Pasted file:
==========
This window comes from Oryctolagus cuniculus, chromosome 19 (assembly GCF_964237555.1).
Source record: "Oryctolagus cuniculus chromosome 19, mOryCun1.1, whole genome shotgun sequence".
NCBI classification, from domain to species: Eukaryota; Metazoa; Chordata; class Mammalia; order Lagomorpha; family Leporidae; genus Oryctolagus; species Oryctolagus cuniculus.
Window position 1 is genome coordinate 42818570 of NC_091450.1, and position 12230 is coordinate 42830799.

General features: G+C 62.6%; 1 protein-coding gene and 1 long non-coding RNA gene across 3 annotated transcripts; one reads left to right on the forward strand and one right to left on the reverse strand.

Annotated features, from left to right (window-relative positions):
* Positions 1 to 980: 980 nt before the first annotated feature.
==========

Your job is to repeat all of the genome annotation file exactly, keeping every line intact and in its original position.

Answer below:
This window comes from Oryctolagus cuniculus, chromosome 19 (assembly GCF_964237555.1).
Source record: "Oryctolagus cuniculus chromosome 19, mOryCun1.1, whole genome shotgun sequence".
NCBI classification, from domain to species: Eukaryota; Metazoa; Chordata; class Mammalia; order Lagomorpha; family Leporidae; genus Oryctolagus; species Oryctolagus cuniculus.
Window position 1 is genome coordinate 42818570 of NC_091450.1, and position 12230 is coordinate 42830799.

General features: G+C 62.6%; 1 protein-coding gene and 1 long non-coding RNA gene across 3 annotated transcripts; one reads left to right on the forward strand and one right to left on the reverse strand.

Annotated features, from left to right (window-relative positions):
* Positions 1 to 980: 980 nt before the first annotated feature.